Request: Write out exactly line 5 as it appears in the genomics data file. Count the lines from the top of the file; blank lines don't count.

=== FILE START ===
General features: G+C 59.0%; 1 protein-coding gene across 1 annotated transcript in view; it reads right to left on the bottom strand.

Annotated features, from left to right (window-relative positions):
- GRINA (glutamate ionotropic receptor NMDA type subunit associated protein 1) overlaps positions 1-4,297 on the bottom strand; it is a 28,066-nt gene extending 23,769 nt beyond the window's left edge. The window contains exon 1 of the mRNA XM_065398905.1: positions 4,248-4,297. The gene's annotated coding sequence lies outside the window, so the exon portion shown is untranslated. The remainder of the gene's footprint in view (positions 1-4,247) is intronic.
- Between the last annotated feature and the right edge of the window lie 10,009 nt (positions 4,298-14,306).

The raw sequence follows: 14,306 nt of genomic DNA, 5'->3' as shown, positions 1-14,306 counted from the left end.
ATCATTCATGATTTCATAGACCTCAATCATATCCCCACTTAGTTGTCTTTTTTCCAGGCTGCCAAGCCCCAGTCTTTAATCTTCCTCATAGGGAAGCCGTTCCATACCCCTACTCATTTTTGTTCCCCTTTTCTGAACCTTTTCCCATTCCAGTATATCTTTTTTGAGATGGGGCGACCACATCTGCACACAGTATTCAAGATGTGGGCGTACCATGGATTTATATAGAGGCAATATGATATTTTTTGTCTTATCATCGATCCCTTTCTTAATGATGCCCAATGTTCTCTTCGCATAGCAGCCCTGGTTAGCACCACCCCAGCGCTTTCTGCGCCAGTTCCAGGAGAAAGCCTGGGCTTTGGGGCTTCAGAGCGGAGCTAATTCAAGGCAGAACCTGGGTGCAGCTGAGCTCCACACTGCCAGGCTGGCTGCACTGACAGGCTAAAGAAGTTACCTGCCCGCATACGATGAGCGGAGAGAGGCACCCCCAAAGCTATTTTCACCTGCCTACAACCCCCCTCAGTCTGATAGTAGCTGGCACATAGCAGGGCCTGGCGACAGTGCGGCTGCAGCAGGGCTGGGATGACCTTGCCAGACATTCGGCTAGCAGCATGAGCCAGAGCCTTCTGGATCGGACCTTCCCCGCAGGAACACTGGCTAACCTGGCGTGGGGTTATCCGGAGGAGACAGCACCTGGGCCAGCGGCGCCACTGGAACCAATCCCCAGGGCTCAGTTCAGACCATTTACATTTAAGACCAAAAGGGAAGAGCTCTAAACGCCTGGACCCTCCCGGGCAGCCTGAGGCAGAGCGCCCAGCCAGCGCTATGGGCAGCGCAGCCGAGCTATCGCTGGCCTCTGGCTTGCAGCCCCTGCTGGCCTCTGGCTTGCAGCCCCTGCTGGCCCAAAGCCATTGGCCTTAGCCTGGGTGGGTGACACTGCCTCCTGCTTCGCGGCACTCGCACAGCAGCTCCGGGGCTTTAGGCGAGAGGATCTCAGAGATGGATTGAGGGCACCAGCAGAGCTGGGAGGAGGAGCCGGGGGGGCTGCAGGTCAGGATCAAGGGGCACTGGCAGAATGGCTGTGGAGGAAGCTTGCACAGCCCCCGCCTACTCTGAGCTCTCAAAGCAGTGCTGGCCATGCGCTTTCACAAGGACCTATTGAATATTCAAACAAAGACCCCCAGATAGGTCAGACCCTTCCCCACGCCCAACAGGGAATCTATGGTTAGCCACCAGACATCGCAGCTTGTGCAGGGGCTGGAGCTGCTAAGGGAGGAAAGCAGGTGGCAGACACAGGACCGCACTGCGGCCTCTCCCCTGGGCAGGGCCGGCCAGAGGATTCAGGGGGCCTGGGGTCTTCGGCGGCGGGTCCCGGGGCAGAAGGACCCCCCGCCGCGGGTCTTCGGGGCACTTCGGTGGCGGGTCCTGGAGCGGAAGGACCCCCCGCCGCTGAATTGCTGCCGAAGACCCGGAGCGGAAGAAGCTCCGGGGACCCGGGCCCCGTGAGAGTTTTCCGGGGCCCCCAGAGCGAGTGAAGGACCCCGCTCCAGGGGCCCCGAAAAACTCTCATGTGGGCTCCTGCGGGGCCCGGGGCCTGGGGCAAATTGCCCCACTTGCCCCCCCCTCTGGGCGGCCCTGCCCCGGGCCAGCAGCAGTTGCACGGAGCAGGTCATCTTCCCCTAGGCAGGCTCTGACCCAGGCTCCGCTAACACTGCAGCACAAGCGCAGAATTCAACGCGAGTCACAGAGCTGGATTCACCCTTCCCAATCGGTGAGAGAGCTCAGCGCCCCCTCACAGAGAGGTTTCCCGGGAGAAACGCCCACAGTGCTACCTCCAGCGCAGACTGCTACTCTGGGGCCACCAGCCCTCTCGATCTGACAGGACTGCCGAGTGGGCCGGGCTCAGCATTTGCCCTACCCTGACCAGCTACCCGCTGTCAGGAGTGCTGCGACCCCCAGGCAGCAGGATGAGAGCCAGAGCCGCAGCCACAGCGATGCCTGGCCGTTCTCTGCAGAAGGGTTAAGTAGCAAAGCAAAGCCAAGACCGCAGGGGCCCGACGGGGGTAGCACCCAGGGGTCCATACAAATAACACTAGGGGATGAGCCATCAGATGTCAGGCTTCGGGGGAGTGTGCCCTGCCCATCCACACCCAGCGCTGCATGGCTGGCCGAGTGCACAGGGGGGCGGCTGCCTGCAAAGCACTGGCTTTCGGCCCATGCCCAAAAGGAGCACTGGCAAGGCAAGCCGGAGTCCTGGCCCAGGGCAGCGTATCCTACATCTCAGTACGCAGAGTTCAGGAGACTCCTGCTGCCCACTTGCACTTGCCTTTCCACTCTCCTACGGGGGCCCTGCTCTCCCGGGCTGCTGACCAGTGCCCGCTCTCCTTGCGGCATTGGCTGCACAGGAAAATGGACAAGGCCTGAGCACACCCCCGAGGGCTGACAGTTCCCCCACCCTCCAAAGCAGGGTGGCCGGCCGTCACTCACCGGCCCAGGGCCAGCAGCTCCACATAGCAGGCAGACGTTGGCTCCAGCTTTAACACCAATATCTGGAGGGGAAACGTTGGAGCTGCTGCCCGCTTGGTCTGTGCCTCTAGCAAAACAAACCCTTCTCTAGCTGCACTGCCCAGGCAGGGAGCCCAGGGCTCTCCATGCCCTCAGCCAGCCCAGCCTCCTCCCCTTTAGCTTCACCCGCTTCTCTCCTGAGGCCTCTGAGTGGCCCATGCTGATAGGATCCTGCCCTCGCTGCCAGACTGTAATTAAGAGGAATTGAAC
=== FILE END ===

The raw sequence follows: 14,306 nt of genomic DNA, 5'->3' as shown, positions 1-14,306 counted from the left end.